The hits keep on coming! My first feature film, Uncommon Law, is now available for streaming and digital download from Vimeo On Demand! For the low, low price of only $9.99, you get the movie, the blooper reel, and the audio commentary. And if you prefer DVD or Blu-Ray, you can still preorder a copy in the shop!
This movie has been my baby for the last five years, and today marks the first day it’s officially available to be watched by people all over the world! To say this is a dream come true would be an understatement. I hope you’ll give it a watch and that you enjoy watching it half as much as I enjoyed making it!
After five long years, the time has finally come for the release of Uncommon Law on DVD & Blu-Ray! It’s been a crazy journey getting to this point, and I’m thrilled to finally share it with the world. Uncommon Law is now available for pre-order in the shop!
- Special Features include a blooper reel and audio commentary with writer/director Brian Work, actor Mick Taylor, and production manager Amy Morrow.
- Blu-Rays cost $20 and DVDs cost $15.
- Shipping is free within the United States.
- Discs will ship on or before November 15, 2016.
About Uncommon Law:
After years of bailing each other out of bad dates by pretending to be married, best friends and longtime roommates Brendan & Melissa receive a court notice that they are now common law married.
Uncommon Law was written & directed by Brian Work, and stars Mick Taylor, Christie Vozniak, Myles Grier, Jules Nobles, Rob Epstein, Mandi Christine Kerr, Kyle Tutton, & Lacey Patten.
- The World of King Arthur by Christopher Snyder: I’ve been doing a lot of research on Arthurian mythology, and this is one of the best resources I’ve found thus far.
- Batman: Hush by Jeph Loeb/Jim Lee: This is the book that got me into reading comics. My roommate at the time handed me the first issue, and I got hooked pretty quick.
- Nightwing Vol. 1: A Knight in Bludhaven by Chuck Dixon/Scott McDaniel: Nightwing’s my favorite comic book character, and this is the beginning of Dixon’s great run on the title.
- Kingdom Come by Mark Waid/Alex Ross: This whole graphic novel is a work of art. Fascinating storyline with amazing artwork.
- You’re Never Weird on the Internet (Almost) by Felicia Day: I’m a big fan of Felicia Day. Her “just do it” attitude is inspiring and uplifting for creative types looking for the push they need to make something big happen for themselves. But most importantly, this book was important to me for helping me come to terms with some of my own struggles with anxiety and depression.
- Timeline by Michael Crichton: My favorite Michael Crichton book. I vividly remember being engrossed in this book during high school, and then being extremely let down when I saw the movie.
- Harry Potter and the Deathly Hallows (Book 7) by J.K. Rowling: I didn’t read the Harry Potter books until last year (I know, I missed the boat there),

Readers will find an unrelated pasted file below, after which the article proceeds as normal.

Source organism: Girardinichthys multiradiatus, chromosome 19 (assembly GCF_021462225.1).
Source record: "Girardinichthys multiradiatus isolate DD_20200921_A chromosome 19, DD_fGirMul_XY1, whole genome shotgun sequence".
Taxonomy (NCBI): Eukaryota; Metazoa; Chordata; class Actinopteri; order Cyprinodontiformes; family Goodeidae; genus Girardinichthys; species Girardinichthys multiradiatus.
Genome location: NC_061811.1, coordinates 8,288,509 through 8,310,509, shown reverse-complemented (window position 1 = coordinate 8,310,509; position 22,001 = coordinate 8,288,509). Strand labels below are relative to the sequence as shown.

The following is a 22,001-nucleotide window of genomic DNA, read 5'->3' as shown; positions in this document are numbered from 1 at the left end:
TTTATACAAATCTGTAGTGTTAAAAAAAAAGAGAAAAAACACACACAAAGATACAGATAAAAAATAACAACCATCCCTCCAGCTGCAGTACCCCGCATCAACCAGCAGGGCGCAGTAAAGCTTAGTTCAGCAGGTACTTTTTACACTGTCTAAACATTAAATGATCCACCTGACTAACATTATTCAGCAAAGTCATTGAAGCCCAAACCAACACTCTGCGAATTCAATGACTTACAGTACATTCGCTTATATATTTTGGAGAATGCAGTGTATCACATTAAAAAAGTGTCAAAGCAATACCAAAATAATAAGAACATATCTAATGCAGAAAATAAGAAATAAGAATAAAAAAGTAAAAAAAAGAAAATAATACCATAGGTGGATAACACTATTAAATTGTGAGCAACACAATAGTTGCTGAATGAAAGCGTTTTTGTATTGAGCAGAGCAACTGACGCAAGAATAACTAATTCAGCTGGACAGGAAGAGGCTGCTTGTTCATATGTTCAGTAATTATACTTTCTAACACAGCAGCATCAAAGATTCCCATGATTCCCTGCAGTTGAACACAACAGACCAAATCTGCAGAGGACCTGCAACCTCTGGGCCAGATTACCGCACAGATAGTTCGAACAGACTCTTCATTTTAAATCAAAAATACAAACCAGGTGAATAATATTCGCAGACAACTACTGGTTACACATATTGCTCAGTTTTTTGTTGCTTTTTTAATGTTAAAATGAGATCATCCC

- A Game of Thrones by George R.R. Martin: Throughout high school, I didn’t read a whole lot. The vast majority of my reading during that time was fanfiction. A Game of Thrones is what got me back into reading, and ever since then Martin has been one of my biggest influences as a writer.
- Paper Towns by John Green: I’ve started getting into YA lit over the last couple years as I’ve been wanting to write something for that audience, and John Green’s books have really struck a chord with me.
- The High King by Lloyd Alexander: I loved The Prydain Chronicles growing up. The High King struck me with how epic it was, and with how ruthless Alexander was with his characters.
- Changes by Jim Butcher: The Dresden Files books have passed A Song of Ice & Fire as my favorite series, and Changes is my favorite book in that series. You want to talk about a book that changes the entire complexion of a series, this is it. The whole second half is just a non-stop, edge of your seat thrill ride.
- William Shakespeare: The Complete Works: Originally I was going to include Macbeth and Much Ado on this list, but rather than cut something else I just went with Shakespeare’s complete works instead. I’ve always been a fan of Shakespeare, but somehow in the last year I’ve found an affinity for analyzing and directing his work.
- The Collected Plays of Neil Simon, Vol. 1: I did a study on Neil Simon in college, reading and analyzing 20 of his plays and then writing a play in his style. Helped me gain a whole new appreciation for his work.
- The Lion in Winter by James Goldman: My favorite play. Even though I’ve mostly transitioned to writing and directing, this is one play that I’d still love to perform in.
- Improvise: Scene from the Inside Out by Mick Napier: A must read for anyone involved in improv, sketch comedy, or acting in general.
- Directing Actors by Judith Weston: I love the way Weston talks about working with actors, communicating with them on their level and using playable direction. That’s guided me as a director since I first read this book back in 2003.
- Rebel Without a Crew by Robert Rodriguez: This book helped inspire me to say to hell with the odds and try making my own movie. Granted, my first attempt in 2004 failed… as did my second attempt in 2005. But years later I would finally succeed with Uncommon Law!
- Save The Cat! by Blake Snyder: I’ve used elements of Save the Cat in every screenplay I’ve written in the last ten years. Although I’ve begun deviating from the structure he defines, it’s a wonderful starting point for anyone getting into screenwriting. And I still swear by his breakdown of genres as the best way to think about story.